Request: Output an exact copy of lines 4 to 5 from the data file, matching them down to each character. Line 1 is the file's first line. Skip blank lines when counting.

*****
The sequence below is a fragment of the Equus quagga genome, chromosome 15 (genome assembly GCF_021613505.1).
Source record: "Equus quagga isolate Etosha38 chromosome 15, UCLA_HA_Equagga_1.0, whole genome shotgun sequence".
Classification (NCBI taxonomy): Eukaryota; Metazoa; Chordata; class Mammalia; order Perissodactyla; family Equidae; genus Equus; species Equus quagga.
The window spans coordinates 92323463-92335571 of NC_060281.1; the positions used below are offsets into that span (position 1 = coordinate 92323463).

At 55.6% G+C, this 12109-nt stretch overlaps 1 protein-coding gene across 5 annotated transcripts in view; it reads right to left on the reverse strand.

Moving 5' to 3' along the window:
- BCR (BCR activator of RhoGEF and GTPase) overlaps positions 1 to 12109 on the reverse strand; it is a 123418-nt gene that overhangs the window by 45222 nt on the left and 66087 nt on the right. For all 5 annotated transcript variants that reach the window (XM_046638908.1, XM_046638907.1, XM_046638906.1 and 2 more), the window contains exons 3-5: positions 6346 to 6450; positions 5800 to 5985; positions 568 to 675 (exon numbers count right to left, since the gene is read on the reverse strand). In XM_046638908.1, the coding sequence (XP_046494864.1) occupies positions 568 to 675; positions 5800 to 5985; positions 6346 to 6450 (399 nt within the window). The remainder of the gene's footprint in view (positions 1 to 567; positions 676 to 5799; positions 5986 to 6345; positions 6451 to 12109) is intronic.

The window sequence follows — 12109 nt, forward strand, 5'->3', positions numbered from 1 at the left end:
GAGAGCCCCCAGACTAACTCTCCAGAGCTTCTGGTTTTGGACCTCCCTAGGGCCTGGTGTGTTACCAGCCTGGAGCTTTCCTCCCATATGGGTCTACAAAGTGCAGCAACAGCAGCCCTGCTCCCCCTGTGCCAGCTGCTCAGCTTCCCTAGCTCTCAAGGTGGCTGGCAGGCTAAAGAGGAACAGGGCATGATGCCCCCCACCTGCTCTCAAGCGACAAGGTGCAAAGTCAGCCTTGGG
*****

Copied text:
The window spans coordinates 92323463-92335571 of NC_060281.1; the positions used below are offsets into that span (position 1 = coordinate 92323463).

At 55.6% G+C, this 12109-nt stretch overlaps 1 protein-coding gene across 5 annotated transcripts in view; it reads right to left on the reverse strand.